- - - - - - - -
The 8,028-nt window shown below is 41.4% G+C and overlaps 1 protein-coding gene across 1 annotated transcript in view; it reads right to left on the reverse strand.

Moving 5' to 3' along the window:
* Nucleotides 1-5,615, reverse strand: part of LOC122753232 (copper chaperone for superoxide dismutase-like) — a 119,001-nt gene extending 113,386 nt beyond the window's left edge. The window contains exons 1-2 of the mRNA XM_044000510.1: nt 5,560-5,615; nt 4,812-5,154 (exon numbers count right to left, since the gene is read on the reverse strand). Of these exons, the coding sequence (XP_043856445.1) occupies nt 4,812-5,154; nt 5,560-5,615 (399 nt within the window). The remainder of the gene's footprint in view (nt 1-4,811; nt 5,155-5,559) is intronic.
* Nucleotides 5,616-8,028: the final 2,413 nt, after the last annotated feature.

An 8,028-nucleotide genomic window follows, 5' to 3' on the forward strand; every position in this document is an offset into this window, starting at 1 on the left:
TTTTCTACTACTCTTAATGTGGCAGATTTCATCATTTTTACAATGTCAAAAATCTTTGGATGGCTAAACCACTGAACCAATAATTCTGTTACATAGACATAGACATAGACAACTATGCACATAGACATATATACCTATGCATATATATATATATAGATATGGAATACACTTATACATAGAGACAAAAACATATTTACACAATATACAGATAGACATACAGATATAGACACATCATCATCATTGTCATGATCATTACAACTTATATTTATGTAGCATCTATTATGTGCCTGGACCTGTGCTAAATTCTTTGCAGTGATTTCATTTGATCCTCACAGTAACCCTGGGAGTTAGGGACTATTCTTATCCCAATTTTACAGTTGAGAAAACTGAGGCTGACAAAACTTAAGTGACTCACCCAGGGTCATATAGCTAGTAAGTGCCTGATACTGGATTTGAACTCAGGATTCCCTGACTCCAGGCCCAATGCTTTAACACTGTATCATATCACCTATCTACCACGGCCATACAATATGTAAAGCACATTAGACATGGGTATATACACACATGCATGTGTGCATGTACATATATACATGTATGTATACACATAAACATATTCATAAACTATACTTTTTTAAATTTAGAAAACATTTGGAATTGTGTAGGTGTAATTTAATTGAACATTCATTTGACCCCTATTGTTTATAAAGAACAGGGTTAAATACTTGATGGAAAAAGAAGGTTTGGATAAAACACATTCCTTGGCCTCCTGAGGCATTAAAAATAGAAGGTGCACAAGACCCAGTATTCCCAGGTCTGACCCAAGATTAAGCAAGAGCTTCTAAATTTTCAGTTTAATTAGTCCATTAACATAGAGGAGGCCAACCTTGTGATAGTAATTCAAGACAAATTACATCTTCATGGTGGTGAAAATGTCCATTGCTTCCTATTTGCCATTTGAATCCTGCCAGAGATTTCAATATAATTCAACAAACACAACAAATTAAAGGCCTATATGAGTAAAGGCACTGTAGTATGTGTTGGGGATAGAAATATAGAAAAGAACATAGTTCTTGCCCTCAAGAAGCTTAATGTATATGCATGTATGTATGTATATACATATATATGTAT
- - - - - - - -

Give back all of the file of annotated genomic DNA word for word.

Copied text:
The 8,028-nt window shown below is 41.4% G+C and overlaps 1 protein-coding gene across 1 annotated transcript in view; it reads right to left on the reverse strand.

Moving 5' to 3' along the window:
* Nucleotides 1-5,615, reverse strand: part of LOC122753232 (copper chaperone for superoxide dismutase-like) — a 119,001-nt gene extending 113,386 nt beyond the window's left edge. The window contains exons 1-2 of the mRNA XM_044000510.1: nt 5,560-5,615; nt 4,812-5,154 (exon numbers count right to left, since the gene is read on the reverse strand). Of these exons, the coding sequence (XP_043856445.1) occupies nt 4,812-5,154; nt 5,560-5,615 (399 nt within the window). The remainder of the gene's footprint in view (nt 1-4,811; nt 5,155-5,559) is intronic.
* Nucleotides 5,616-8,028: the final 2,413 nt, after the last annotated feature.

An 8,028-nucleotide genomic window follows, 5' to 3' on the forward strand; every position in this document is an offset into this window, starting at 1 on the left:
TTTTCTACTACTCTTAATGTGGCAGATTTCATCATTTTTACAATGTCAAAAATCTTTGGATGGCTAAACCACTGAACCAATAATTCTGTTACATAGACATAGACATAGACAACTATGCACATAGACATATATACCTATGCATATATATATATATAGATATGGAATACACTTATACATAGAGACAAAAACATATTTACACAATATACAGATAGACATACAGATATAGACACATCATCATCATTGTCATGATCATTACAACTTATATTTATGTAGCATCTATTATGTGCCTGGACCTGTGCTAAATTCTTTGCAGTGATTTCATTTGATCCTCACAGTAACCCTGGGAGTTAGGGACTATTCTTATCCCAATTTTACAGTTGAGAAAACTGAGGCTGACAAAACTTAAGTGACTCACCCAGGGTCATATAGCTAGTAAGTGCCTGATACTGGATTTGAACTCAGGATTCCCTGACTCCAGGCCCAATGCTTTAACACTGTATCATATCACCTATCTACCACGGCCATACAATATGTAAAGCACATTAGACATGGGTATATACACACATGCATGTGTGCATGTACATATATACATGTATGTATACACATAAACATATTCATAAACTATACTTTTTTAAATTTAGAAAACATTTGGAATTGTGTAGGTGTAATTTAATTGAACATTCATTTGACCCCTATTGTTTATAAAGAACAGGGTTAAATACTTGATGGAAAAAGAAGGTTTGGATAAAACACATTCCTTGGCCTCCTGAGGCATTAAAAATAGAAGGTGCACAAGACCCAGTATTCCCAGGTCTGACCCAAGATTAAGCAAGAGCTTCTAAATTTTCAGTTTAATTAGTCCATTAACATAGAGGAGGCCAACCTTGTGATAGTAATTCAAGACAAATTACATCTTCATGGTGGTGAAAATGTCCATTGCTTCCTATTTGCCATTTGAATCCTGCCAGAGATTTCAATATAATTCAACAAACACAACAAATTAAAGGCCTATATGAGTAAAGGCACTGTAGTATGTGTTGGGGATAGAAATATAGAAAAGAACATAGTTCTTGCCCTCAAGAAGCTTAATGTATATGCATGTATGTATGTATATACATATATATGTAT